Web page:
|FORESTRY WITH AND WITHOUT A TAX ON NON-MARKET FOREST FUCTIONS pdf HR EN||277|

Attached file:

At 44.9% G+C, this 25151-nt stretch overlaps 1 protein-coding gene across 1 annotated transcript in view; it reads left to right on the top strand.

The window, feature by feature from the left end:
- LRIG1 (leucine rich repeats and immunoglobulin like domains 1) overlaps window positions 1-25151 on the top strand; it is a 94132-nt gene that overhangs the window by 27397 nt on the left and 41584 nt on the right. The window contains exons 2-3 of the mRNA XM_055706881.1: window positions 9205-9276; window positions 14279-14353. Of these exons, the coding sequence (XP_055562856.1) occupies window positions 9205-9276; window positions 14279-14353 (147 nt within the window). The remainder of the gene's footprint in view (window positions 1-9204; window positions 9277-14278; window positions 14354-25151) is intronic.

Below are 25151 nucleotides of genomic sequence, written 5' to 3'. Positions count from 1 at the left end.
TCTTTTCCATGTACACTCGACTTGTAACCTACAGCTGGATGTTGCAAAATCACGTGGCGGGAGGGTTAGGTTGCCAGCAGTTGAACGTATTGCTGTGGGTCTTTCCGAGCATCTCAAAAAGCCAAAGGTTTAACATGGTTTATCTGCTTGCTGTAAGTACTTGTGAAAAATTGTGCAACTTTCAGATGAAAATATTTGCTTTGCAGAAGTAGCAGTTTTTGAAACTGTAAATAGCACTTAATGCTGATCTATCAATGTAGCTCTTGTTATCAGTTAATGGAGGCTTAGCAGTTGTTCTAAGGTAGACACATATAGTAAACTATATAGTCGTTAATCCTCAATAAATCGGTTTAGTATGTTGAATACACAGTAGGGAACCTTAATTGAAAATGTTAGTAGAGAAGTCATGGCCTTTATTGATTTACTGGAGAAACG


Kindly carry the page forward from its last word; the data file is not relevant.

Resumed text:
|A tax levied for non-market forest functions has again become the topic of heated arguments, which makes us wonder whether this paves the path to its complete abolishment. We have repeatedly pointed out that wood as a raw material for primary and final processing is only a secondary product of sustainable forest management, while the real and multiple value (up to 50 times higher than that of wood) relates to non-market forest functions. We have tried to the best of our ability to present to the decision-making politicians, non-biologists and quasi biologists all the outstandingly beneficial functions of forests, such as protection against water and wind induced soil erosion, torrent prevention and balancing water relations, water purification and supply of sources of potable water, favourable effects on climate, purification of polluted air, beneficial effects on agricultural activities, enhancement of the beauty of the landscape, development of tourism, provision of relaxation and recreation areas, conservation of biological diversity and genofund, mitigation of the greenhouse effect and many others. It is for these reasons that the most responsible tasks of foresters is to maintain the forest in its optimal condition. The company, which the state as the main forest owner has en- trusted with the management of state forests, invests the funds obtained from the sale of wood assortments in the preservation of non-wood forest functions in the areas of so-called commercial forests. Other legal persons performing the economic activity in the Republic of Croatia also pay a tax on non-market forest functions. The collected funds are invested in the areas in which there is no classical economic forest product, i.e. wood assortment. This tax used to be 0.07% of the total turnover, but was reduced to 0.0525% on July 1, 2010, and further reduced to 0.0265% on February 24th, 2012, to be finally threatened with complete abolishment. This tax is perceived by some as parafiscal; moreover, they argue that it should be the first to be revoked. This line of thinking is more than astonishing: why is it normal to pay for listening to music but not for something vital for the human life as the forest? Some taxes may be called imposts, but the significance of the term "impost" is not precisely defined and depends on the pur- pose for which it is used. In this case it would be more suitable to use the term "fee".|